- Motherboard connector – connects the power supply to a particular motherboard. ATX motherboards are attached with 20 or 24 pin connectors.
- CPU connector – used to connect power supplies to motherboards with on board computer processing units (CPUs). These are either 4 (“P4”) or 8 pin connectors.
- Molex connector – the IDE connector that connects to hard drives and CD ROM drives. Most computer power supplies include at least one of these connectors.
- floppy connector – 4 pin connector used to supply power to floppy drives, card reader drives, and other similar devices.
- AUX connector – a 6 pin connector that is a necessary connection for some computer motherboards.
- SATA connector – connectors for devices using serial advanced technology attachment (SATA) interfaces, such as hard drives.
- PCI express connector – used to connect to PCI express video cards, which receive power directly from the power supply rather than from the motherboard.
Various connector types. Image Credit: P-Link Computers
More information on connectors can be found in GlobalSpec’s instrument and computer power connectors product area.
The important specifications of power supplies are directly related to their types and applications. However, the following are important specifications that pertain to all power supplies:
- Input voltage is the magnitude and type of the voltage (in volts, V) applied to the power supply. This can be an AC or DC voltage.
- Output current is the current (in amps, A) associated with the output voltage, typically given as a range or as minimum and maximum values. If the power supply produces more than one voltage (a multiple-channel power supply), for each output voltage there is a corresponding current that must be specified.
- Output power is the power (in watts, W) delivered to the load. The rated power of the power supply must match the power requirements of the system, as an undersized device will cause power failure and computer rebooting. It is acceptable to use a power supply with an output power that exceeds the requirements of the application, as most are designed to step down to the amount of power demanded from them. This chart provides suggestions for power supply wattage based on computer system size:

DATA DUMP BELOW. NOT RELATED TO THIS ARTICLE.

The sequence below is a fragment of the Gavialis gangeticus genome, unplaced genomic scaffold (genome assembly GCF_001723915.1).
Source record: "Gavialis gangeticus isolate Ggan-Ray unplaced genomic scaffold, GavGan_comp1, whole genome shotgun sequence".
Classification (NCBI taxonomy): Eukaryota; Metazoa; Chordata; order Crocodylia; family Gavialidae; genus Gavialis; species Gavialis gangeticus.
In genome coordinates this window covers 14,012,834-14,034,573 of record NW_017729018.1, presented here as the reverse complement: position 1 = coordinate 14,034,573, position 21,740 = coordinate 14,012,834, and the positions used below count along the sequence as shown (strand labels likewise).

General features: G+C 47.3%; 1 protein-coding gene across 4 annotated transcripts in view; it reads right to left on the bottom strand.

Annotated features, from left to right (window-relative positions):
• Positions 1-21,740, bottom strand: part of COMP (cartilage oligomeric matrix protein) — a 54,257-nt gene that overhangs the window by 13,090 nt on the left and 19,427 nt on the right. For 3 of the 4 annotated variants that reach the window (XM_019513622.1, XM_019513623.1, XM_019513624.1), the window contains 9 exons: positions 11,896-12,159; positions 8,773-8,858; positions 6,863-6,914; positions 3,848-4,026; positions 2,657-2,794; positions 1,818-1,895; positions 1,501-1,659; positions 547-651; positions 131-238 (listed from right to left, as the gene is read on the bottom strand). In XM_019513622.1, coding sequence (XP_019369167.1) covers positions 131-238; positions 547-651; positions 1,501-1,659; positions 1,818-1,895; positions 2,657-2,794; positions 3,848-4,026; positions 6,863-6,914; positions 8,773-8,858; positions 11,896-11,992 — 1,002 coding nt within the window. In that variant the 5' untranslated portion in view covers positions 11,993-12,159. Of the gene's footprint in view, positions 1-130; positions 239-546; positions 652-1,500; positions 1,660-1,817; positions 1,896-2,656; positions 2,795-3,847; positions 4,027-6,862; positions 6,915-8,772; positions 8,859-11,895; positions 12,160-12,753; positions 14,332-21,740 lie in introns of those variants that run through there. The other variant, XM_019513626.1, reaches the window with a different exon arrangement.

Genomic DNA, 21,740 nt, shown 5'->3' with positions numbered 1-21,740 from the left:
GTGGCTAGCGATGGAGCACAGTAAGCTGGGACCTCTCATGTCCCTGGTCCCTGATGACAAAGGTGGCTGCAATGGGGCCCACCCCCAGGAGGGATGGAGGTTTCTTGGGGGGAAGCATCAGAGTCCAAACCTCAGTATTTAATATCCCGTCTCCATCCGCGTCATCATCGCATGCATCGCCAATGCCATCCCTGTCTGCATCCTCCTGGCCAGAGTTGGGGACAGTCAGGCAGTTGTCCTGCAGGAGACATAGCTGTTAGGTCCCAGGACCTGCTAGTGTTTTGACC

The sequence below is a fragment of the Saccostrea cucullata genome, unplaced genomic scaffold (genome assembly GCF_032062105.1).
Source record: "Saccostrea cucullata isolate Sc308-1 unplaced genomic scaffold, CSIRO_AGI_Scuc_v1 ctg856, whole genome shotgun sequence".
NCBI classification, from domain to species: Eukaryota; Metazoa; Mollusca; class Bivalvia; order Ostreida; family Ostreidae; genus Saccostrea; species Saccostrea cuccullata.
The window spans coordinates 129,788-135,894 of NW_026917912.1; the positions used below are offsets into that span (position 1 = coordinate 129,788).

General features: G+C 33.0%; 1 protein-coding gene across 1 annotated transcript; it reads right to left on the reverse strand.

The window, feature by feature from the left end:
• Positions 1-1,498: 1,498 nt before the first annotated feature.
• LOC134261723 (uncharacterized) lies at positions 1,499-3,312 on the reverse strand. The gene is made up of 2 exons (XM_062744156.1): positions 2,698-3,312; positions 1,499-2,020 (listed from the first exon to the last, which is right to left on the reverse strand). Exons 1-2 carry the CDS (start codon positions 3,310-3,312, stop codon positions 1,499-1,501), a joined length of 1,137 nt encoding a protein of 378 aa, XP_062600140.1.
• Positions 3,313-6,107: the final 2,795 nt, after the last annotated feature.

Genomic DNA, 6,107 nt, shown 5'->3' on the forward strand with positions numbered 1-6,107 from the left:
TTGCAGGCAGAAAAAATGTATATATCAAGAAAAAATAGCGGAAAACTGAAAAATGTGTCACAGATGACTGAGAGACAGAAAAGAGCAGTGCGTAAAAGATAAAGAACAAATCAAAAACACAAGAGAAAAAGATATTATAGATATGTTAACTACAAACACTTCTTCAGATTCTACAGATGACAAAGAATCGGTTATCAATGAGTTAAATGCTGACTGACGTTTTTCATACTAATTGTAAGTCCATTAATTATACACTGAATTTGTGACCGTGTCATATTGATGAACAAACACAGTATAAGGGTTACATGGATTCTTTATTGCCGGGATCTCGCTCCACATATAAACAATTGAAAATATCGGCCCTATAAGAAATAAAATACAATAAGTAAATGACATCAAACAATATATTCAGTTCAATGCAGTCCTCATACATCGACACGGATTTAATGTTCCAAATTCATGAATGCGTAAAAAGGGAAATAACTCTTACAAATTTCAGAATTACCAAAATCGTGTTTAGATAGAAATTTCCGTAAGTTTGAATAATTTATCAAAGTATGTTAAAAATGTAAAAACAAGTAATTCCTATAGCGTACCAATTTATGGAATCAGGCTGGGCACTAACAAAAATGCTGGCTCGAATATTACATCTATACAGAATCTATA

|Processor Size||# of Hard Drives||# of CD ROMs||Suggested Power (W)|
|< 1.0 GHz||1||2||300|
|1.0 – 1.5 GHz||2||2||350|
|1.5 – 2.0 GHz||1||2||400|
|> 2.0 GHz||2||2||430|
|> 2.0 GHz||> 2||> 2||530+|
Table Credit: ATXPowersupplies.com
- Regulation indicates the stability of the output voltage. There are two types of regulation that can be specified when selecting a power supply:
- Line regulation is the maximum steady-state amount that the output voltage changes as a result of a specified change in input line voltage. Line regulation is expressed as a percent change of output voltage caused by changes in the magnitude of the line (input) voltage.
- Load regulation is the maximum steady-state amount that the output voltage changes as a result of a specified change in load. Typically, load regulation is expressed as a percent change of output voltage caused by increasing the load from half load to full load.
- Operating temperature is the acceptable temperature range at which the power supply can function safely.
Features for computer power supplies may be important to consider for specific computer systems or applications. Some of these features include:
- Fan cooling
- Heat sink cooling
- Over current
- Over voltage
- Power factor correction
- Remote On / Off switch
- Short circuit protection